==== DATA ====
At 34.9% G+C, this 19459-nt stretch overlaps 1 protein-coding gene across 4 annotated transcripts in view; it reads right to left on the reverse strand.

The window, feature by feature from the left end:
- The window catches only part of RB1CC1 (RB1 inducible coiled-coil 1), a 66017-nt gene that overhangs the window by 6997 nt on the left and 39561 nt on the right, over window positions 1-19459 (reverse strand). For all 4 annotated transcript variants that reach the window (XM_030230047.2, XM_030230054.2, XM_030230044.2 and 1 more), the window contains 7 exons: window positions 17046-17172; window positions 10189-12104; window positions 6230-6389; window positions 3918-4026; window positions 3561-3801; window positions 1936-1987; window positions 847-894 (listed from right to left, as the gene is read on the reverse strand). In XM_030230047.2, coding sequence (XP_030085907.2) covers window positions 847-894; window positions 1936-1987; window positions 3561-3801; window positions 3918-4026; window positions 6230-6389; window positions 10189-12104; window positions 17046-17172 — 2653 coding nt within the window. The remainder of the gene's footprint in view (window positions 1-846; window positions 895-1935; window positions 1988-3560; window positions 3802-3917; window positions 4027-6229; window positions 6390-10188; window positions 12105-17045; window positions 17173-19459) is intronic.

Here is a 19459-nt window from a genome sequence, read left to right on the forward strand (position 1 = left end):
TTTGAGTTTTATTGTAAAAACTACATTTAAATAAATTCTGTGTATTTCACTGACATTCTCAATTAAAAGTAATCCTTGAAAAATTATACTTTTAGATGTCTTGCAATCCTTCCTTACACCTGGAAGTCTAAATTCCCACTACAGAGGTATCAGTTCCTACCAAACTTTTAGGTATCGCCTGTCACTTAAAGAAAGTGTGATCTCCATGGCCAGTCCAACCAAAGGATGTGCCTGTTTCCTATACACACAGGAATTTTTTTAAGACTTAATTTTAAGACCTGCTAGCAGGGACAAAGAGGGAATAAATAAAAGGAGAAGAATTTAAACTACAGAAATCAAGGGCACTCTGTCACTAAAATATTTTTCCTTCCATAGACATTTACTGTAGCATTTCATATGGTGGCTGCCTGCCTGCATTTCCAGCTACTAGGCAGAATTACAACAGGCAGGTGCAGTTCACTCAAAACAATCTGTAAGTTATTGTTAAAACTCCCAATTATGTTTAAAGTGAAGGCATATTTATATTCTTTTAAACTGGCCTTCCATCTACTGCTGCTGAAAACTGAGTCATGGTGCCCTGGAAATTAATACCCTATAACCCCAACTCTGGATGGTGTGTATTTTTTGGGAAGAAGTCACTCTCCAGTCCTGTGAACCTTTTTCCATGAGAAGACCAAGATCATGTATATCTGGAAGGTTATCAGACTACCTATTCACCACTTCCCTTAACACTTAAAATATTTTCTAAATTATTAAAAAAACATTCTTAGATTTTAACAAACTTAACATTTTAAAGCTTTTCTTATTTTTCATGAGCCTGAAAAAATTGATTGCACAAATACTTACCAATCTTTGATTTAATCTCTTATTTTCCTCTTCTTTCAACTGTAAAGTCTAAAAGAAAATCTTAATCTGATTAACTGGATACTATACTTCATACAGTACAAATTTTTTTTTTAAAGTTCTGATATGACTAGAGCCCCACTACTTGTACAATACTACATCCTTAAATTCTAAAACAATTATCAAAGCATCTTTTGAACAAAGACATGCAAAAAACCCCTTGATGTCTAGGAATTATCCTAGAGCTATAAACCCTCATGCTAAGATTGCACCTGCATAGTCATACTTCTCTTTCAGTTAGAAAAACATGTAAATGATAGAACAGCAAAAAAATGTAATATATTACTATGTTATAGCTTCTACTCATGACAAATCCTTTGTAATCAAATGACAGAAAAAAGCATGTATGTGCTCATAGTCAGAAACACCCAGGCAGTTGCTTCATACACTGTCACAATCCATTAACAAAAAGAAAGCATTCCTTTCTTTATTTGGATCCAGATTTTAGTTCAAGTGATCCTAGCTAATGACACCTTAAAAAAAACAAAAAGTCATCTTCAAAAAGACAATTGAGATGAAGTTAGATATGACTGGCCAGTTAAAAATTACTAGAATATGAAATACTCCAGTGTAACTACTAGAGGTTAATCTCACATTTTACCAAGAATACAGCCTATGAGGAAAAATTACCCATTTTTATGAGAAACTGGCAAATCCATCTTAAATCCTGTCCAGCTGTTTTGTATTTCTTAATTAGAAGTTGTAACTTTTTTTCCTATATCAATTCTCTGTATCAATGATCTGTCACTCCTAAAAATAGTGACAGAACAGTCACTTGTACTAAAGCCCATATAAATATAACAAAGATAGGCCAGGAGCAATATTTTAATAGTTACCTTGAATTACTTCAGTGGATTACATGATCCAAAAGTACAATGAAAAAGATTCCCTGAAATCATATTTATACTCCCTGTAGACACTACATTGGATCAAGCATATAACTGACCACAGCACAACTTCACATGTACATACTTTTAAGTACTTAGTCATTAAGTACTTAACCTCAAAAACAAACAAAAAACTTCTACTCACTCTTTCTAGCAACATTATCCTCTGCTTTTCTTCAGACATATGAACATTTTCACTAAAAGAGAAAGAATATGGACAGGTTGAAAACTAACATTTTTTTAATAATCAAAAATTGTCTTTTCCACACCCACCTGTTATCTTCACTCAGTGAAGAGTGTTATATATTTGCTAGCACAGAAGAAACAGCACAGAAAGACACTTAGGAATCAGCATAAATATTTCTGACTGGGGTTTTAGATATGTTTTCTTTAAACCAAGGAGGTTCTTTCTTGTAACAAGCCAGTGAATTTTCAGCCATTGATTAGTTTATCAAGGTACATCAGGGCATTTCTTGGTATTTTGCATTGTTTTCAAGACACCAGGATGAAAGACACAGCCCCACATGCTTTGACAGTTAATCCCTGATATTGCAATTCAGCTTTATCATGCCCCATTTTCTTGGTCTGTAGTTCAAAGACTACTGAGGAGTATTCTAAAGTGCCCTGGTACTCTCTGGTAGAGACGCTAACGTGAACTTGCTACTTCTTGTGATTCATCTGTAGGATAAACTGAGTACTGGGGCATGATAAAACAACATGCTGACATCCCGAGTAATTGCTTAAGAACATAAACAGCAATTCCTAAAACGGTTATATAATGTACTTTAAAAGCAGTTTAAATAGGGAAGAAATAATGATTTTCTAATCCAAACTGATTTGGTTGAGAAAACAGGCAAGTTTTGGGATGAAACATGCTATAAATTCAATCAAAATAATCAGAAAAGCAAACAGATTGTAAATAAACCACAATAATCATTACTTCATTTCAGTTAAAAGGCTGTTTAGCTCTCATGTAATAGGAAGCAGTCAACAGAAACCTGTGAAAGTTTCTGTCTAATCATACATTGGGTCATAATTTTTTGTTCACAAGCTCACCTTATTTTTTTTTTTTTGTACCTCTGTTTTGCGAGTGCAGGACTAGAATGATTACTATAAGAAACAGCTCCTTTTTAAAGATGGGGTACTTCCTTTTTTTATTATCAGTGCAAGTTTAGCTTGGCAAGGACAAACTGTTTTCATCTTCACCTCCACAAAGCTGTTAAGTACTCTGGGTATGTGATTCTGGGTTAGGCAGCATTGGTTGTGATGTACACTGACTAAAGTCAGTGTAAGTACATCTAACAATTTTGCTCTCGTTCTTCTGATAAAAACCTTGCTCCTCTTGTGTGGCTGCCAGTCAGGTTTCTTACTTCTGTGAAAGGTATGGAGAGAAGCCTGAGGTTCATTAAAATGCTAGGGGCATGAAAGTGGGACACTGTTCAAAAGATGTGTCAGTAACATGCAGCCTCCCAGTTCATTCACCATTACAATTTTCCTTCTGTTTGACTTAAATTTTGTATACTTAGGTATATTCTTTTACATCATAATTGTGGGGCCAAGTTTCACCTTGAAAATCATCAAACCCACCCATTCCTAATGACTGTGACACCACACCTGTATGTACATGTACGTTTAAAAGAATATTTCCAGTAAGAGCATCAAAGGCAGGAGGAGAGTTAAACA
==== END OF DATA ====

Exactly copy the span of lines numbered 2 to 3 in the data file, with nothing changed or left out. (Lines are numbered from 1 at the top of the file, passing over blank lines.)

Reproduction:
The window, feature by feature from the left end:
- The window catches only part of RB1CC1 (RB1 inducible coiled-coil 1), a 66017-nt gene that overhangs the window by 6997 nt on the left and 39561 nt on the right, over window positions 1-19459 (reverse strand). For all 4 annotated transcript variants that reach the window (XM_030230047.2, XM_030230054.2, XM_030230044.2 and 1 more), the window contains 7 exons: window positions 17046-17172; window positions 10189-12104; window positions 6230-6389; window positions 3918-4026; window positions 3561-3801; window positions 1936-1987; window positions 847-894 (listed from right to left, as the gene is read on the reverse strand). In XM_030230047.2, coding sequence (XP_030085907.2) covers window positions 847-894; window positions 1936-1987; window positions 3561-3801; window positions 3918-4026; window positions 6230-6389; window positions 10189-12104; window positions 17046-17172 — 2653 coding nt within the window. The remainder of the gene's footprint in view (window positions 1-846; window positions 895-1935; window positions 1988-3560; window positions 3802-3917; window positions 4027-6229; window positions 6390-10188; window positions 12105-17045; window positions 17173-19459) is intronic.